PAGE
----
Medicaid shortfall larger than expected

Posted May 2, 2013

Secretary of Health and Human Services Aldona Wos, right, and Carol Steckel, director of the state Medicaid program

— The chronically troubled state health insurance program for the poor and disabled has discovered another budget shortfall, which will squeeze an already tight state budget and could eat up any revenue windfall from better-than-expected tax collections. 

Officials with the Department of Health and Human Resources had earlier this year estimated that the state's Medicaid program would be $113 million over budget. Thursday, they announced the department would be short an additional $135 million. Combined with a "rebase," or an estimate of how much actual costs are growing year to year, the program will cost at least $434 million more in fiscal year that begins July 1 versus the current fiscal year.

"We have been taking a close look at previous Medicaid forecasting practices in order to create a more transparent and accurate process going forward," DHHS Sec. Dr. Aldona Wos said. The department recently hired Ernst & Young to conduct an in-depth evaluation of Medicaid forecasting methodologies in the Division of Medical Assistance. The agency has also hired former State Auditor Les Merritt to help with oversight of the department. 

This new shortfall is a result of a problem with the model the state uses to predict how much money the federal government will send to North Carolina for Medicaid expenses, according to the agency. The state and federal governments share costs for the program. 

Of immediate concern, the over-estimate of how much money might be forthcoming from the federal government will force lawmakers to plug a hole in the current year's budget before July 1.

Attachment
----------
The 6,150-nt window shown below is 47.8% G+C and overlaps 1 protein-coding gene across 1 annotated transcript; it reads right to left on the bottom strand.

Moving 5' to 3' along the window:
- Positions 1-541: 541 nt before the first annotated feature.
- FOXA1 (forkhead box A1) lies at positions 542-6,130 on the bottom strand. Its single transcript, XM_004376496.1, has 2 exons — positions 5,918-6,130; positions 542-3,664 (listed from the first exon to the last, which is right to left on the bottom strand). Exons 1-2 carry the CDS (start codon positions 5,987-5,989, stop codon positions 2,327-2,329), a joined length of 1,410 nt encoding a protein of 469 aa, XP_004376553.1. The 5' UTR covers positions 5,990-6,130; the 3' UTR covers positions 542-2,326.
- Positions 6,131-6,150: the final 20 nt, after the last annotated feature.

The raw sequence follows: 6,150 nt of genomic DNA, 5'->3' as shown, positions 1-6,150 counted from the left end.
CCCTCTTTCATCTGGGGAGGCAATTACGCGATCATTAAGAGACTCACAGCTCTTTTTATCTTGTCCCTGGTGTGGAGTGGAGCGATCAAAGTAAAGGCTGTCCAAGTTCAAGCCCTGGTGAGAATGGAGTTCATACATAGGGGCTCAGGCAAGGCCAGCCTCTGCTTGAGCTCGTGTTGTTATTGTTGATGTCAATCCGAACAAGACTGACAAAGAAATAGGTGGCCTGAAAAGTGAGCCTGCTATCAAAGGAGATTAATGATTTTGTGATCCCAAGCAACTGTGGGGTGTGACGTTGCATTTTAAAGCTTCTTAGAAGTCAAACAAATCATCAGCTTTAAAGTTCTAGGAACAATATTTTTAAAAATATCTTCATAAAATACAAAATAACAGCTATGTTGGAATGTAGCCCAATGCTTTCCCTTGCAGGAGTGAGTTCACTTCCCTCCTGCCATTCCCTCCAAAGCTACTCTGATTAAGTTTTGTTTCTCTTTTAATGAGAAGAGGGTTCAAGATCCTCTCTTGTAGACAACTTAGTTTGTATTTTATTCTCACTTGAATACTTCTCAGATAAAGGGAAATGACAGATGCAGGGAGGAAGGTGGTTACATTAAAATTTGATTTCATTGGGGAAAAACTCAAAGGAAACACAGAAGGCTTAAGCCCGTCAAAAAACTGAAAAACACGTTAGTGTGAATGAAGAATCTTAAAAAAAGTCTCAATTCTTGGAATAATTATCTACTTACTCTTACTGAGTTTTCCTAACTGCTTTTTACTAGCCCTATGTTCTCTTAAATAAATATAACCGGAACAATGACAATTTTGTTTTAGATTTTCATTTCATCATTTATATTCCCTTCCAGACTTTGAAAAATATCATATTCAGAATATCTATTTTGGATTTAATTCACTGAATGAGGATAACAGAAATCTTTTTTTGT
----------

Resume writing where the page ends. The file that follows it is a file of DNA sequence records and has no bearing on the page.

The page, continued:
"If the shortfall is as big as DHHS has modeled, we'll have to do something," said Sen. Pete Brunstetter, R-Forsyth. Lawmakers have already begun planning to plug that hole by filing a "placeholder" bill that could be used if action is needed.  

The good news, said Brunstetter, the senior budget chairman in the Senate, is that lawmakers were already expecting a larger shortfall than previously forecast. That means today's announcement won't derail plans to roll out the state budget this month. 

"These numbers are a little bit higher than what we anticipated, but not dramatically so," Brunstetter said. 


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  • Captain_Vlad May 2, 2013

    If you think it's bad with new shortcomings and complaints coming out of DHHS now, just you wait until 50% or more of their employees quit in the coming summer months and there is no one there to timely accomplish the work that MUST BE DONE. Everyone I know who works under the whip of those two "Political Crony Queens" are actively looking to leave. I guess once you've been advised that the Division is selling it's soul to privatize why hang around? Oh and watch the republicans do exactly what they accuse Obama of doing... blame the administration before them for everything that turns to feces. That's called cowardice and both parties do it every opportunity they get. Privatizing the medicaid system is a horrid idea that has fallen on it's face in other states time and again. Yet, the GOP still swears "Corporate America" can solve the problem. Their answer to solving the problem... "no funds no healthcare, just die so we who can afford life can move on."

  • HeadsUp May 2, 2013

    The department that can't do anything right. So, definitely, they should lauch a new Medicaid payment computer system that their own consultant said in February didn't work. Brilliant.

  • Gary_too May 2, 2013

    It must be George Bush's fault? That works for Obama every time.

  • weasel2 May 2, 2013

    Time to check where all the money went that supposedly had it covered under the Perdue administration.

  • LuvLivingInCary May 2, 2013

    somethings not adding up here...when a service is deemed to be one that the federal government will pay in full then the bill to the feds is passed along and they send the money to the NC government to write the checks to the providers.

    sounds to me like they thought a procedure would be covered by the feds and it really isn't. send in the auditors again.

  • BaseBallMommy May 2, 2013

    Do they ever think it won't have a short fall? When you continue to pay for women to have children and not pay a penny towards it then provide health care for the baby(ies) then you will always lose money. Do something to stop people from continuing the cycle!!!